Provisions booked by Jarden Corp. for its winter sports operations in the fourth quarter of 2015 add to speculation that they may be divested after the consummation of its merger with Newell Rubbermaid, which was agreed in principle on Dec. 14. Analysts had speculated that the whole Outdoor Solutions segment may be up for sale at some point, including major outdoor brands such as The Coleman Company and Marmot Mountain.
According to the last financial report announced by Jarden ahead of the merger, the Outdoor Solutions segment of Jarden Corp. recorded essentially flat sales of $2,737 million for last year as compared to $2,739 million in 2014. Jarden' acquisition of Jostens last November helped boost the segment's revenues by 13 percent to $703.9 million in the fourth quarter.
Excluding Jostens, sales were down by 2 percent in dollars and up by 3 percent in local currencies for the year. They were aided by increases in camping, fishing and winter sports thanks to expanded product offerings and, in part, increased demand in Europe and other markets.
However, the segment booked an operating loss of $159.3 million for the quarter, 220 percent higher than in the year-earlier period, due to Jarden's decision to take impairment charges totaling $145.6 million for its winter sports business, which comprises among other brands K2, Völkl, Marker, Madshus, Morrow and Ride Snowboards, Atlas and Tubbs. This compares with impairment charges of $9.9 million taken for the same period a year ago.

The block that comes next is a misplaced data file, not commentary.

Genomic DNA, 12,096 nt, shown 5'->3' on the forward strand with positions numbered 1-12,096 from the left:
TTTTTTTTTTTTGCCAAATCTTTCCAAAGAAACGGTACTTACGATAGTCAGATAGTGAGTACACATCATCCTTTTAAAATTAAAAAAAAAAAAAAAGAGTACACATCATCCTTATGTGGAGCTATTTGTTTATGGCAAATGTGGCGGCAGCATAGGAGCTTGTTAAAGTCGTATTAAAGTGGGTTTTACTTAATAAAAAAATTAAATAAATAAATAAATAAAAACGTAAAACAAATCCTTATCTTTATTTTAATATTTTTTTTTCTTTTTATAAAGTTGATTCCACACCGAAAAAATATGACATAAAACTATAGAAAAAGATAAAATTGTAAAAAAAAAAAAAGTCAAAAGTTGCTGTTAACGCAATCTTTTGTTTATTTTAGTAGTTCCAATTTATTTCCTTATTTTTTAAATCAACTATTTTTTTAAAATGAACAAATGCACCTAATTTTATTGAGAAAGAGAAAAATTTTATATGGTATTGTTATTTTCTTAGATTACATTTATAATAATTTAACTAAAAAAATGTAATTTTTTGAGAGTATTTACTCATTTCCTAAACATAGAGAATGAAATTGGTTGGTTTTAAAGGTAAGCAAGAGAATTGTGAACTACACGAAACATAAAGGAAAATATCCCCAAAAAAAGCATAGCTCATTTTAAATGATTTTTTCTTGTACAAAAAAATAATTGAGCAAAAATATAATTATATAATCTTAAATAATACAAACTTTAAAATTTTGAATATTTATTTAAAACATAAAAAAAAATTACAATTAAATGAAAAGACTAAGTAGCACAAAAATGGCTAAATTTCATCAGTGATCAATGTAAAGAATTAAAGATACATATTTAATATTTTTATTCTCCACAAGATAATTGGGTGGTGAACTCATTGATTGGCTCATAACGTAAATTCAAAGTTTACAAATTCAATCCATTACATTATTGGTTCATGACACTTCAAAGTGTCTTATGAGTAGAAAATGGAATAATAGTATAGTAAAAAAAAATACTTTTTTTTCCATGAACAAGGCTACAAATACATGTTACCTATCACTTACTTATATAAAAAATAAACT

The writeoff includes a goodwill impairment charge of $119.2 million and a $26.4 million charge related to the fair value of certain trade names, primarily in the winter sports sector, because of a decrease in forecast cash values resulting from the continued deterioration in sales and margins in their operations. We understand the problems concerned K2, rather than Völkl, and that they were probably due to poor deliveries of skis manufactured by the group in Asia.
Also included are costs of $4.4 million for reductions in employment levels, primarily in Europe, and an inventory adjustment of $18.2 million. The acquisition of Jostens and the inventory adjustment depressed gross margins, which could not be offset by a decrease of about $28 million in selling and general & administrative costs.
For the full financial year, the Outdoor Solutions segment's operating profit was down by 82 percent to $34.1 million from $193.4 million. The profitability of the Outdoor Solutions - or rather Outdoor Problems – segment has been more erratic than the performance of the bigger consumer products segment of the future merged Newell Brands, with which it has a very tenuous relationship. Jarden moved into the sector in 2007 with its $765 million acquisition of K2. It has since acquired more than 30 other snow sports, outdoor and fishing tackle brands.
Meanwhile, the merger between Jarden and Newell Rubbermaid has made a big step forward as investors owning more than 90 percent of Jarden's bonds had already agreed by April 1, well ahead of an April 15 deadline for a final decision on the merger, to an exchange offer for new debt due to be issued by the future combined company. Acceptances were received from investors who own 90.4 percent of Jarden's €271.1 million in 3.75 percent notes and by 98.4 percent of those who own $295.1 million in 5 percent notes.
At separate meetings due to be held on April 15 in Atlanta, where Newell Rubbermaid is based, shareholder of both companies will vote on the terms of the merger, under which Newell Rubbermaid will pay $21 in cash plus 86.2 percent of a Newell Rubbermaid share for each share in Jarden. Anti-trust authorities in Europe and the U.S. have already cleared the merger.
Newell Rubbermaid has obtained a $1.5 billion loan and plans to issue up to $9.5 billion in new bonds to pay off a $10.5 bridge loan that Goldman Sachs has agreed to provide to finance the deal.